Ambitious plans to save WWII submarine launched in Gosport

By Culture24 Staff | 09 July 2010
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a group photo of sumariners, officers and older veterans in front of a subamrine

Ambitious plans to restore and conserve the iconic World War II era submarine HMS Alliance have been announced by the Royal Navy Submarine Museum, in Gosport, where the vessel has been on display to the public since 1982.

With royal approval from patron HRH Prince William, the Saving HMS Alliance Appeal aims to raise the £6m in funds required for the Alliance Conservation Project, and was launched yesterday with a World War 2 flypast from the RN Historic Flight and a display of red flares that showed that HMS Alliance is in distress and needs urgent help.

The crew of the Navy’s newest submarine HMS Ambush mixed with Rear Admiral Submarines, Mark Anderson, as well as former Commanding Officers and crew of HMS Alliance and World War 2 veteran submariner Captain “Tubby” Crawford.

HRH Prince William, patron of the HMS Alliance Appeal said he found the Submarine Museum’s ambitious plans for the famous warship “truly heartening and inspiring”.

“The programme of conservation that the Appeal will enable assures HMS Alliance’s future, promising to bring the peerless story of Britain’s submariners, past and present, to fresh audiences over the years ahead. It will remind us all of the debt we owe to the brave men and women who serve in our submarines.”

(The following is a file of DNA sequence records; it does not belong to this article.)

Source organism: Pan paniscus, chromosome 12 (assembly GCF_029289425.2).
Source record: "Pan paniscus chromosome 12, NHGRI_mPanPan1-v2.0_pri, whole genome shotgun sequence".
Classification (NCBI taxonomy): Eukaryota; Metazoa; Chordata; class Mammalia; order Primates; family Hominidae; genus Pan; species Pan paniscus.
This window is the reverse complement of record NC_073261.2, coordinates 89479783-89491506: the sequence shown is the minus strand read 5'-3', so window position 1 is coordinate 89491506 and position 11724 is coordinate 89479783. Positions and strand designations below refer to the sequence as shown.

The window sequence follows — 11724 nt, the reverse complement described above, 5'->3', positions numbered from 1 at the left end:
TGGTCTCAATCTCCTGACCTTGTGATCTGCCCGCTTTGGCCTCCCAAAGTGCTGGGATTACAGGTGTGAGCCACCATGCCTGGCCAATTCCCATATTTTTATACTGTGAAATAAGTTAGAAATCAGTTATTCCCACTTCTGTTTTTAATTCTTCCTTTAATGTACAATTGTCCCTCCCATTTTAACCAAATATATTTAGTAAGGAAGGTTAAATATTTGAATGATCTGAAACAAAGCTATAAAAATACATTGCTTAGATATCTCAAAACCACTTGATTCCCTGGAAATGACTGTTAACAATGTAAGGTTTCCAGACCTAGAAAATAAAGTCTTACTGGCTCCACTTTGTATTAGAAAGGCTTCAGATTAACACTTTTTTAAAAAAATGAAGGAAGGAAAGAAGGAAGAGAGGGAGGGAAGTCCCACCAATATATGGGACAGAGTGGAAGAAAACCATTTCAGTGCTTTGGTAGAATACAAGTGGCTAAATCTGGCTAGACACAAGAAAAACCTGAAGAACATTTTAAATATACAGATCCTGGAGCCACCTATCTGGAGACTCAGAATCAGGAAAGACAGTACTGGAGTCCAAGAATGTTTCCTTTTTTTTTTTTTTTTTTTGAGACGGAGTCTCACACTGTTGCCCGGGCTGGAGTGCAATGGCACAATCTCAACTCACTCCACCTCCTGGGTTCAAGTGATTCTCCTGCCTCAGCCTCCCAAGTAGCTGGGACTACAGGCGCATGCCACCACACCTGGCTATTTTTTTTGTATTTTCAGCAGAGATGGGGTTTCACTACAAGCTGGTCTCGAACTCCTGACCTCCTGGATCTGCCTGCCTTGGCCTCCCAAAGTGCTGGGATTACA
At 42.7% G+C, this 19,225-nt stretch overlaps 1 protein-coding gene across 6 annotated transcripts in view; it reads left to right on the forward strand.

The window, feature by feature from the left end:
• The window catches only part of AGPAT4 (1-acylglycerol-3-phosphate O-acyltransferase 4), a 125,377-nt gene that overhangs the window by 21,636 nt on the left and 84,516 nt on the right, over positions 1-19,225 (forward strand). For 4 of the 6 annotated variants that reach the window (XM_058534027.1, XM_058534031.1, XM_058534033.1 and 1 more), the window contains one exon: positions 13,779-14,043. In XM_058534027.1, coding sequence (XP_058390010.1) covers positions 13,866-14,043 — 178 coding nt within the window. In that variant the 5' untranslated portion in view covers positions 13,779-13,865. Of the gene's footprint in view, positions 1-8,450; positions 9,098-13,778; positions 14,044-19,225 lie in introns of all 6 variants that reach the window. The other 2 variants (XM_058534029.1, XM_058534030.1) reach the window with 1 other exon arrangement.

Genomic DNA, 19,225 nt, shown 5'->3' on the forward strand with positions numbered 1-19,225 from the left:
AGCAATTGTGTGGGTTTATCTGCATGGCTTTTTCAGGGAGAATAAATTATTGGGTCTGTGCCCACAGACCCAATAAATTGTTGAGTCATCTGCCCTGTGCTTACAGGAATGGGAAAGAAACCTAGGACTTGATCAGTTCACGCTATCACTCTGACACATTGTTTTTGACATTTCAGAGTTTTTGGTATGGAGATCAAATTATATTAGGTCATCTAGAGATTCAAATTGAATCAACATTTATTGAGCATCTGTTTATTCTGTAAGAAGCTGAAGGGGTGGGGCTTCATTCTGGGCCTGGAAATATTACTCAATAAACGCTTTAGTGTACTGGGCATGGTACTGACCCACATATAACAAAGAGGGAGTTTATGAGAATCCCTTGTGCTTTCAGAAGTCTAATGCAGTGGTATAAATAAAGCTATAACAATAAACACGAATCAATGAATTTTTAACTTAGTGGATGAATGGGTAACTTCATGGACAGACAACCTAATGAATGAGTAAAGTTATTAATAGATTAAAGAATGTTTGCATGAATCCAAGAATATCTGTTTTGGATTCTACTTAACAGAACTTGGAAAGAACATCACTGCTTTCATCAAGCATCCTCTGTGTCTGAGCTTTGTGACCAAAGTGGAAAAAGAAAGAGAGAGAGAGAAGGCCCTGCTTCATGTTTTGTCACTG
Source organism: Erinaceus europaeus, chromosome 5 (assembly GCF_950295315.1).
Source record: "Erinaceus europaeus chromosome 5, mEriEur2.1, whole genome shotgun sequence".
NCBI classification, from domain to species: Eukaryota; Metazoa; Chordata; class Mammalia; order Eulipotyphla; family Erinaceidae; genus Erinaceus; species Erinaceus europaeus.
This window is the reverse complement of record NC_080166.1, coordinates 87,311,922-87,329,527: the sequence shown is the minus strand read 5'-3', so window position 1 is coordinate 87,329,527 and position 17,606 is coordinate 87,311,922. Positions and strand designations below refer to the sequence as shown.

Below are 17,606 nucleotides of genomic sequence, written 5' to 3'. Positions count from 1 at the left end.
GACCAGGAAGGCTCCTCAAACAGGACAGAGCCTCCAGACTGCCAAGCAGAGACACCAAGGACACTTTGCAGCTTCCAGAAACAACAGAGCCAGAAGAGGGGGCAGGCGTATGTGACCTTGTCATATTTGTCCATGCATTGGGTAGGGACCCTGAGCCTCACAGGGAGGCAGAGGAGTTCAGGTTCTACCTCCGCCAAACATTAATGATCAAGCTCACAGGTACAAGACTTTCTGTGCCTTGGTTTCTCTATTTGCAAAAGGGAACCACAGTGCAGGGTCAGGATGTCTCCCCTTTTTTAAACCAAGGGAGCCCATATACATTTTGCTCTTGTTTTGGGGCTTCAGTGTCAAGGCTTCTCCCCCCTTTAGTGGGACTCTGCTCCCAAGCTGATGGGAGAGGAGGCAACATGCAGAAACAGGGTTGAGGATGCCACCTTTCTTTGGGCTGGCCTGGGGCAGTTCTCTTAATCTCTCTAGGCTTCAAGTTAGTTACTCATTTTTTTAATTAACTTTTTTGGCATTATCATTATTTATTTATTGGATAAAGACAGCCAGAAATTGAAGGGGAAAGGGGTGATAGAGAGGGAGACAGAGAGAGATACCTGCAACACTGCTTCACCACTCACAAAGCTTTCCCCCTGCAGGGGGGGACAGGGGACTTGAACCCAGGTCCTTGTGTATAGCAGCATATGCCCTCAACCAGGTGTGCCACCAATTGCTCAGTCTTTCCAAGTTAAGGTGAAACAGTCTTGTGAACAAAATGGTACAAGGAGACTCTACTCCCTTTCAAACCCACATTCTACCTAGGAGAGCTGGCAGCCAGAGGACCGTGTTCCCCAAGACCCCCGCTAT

The Alliance Conservation project is the First Sea Lord’s top naval heritage priority. Exposed to sea water over cradles by the Museum quayside, her outer structure has corroded so badly that parts are literally in danger of falling into the sea below, a rusting process that has proved hard to arrest due to difficulties of access.

The official memorial to the 5,300 men who fought and died in submarines, HMS Alliance is listed in the UK’s historic ship’s register, sitting alongside the Cutty Sark, the Mary Rose, and HMS Victory in the Core Collection list. The plan is to restore the deteriorating ship to her original state and in a form as close as possible to when she entered active service.

She was designed during the war for service in the Middle East and was launched in 1945, as victory was achieved. She then began a distinguished 28-year career until she retired as the centrepiece of the Submarine Museum.

Over £4.6 million in funds and pledges has already been achieved, including £3 million pledged by the Heritage Lottery Fund. A further £1.5 million is required for a new Alliance gallery.

2010 is Year of the Museum in the South East, discover a museum at www.culture24.org.uk/southeast and find out about the Beautiful South campaign at www.visitsoutheastengland.com.

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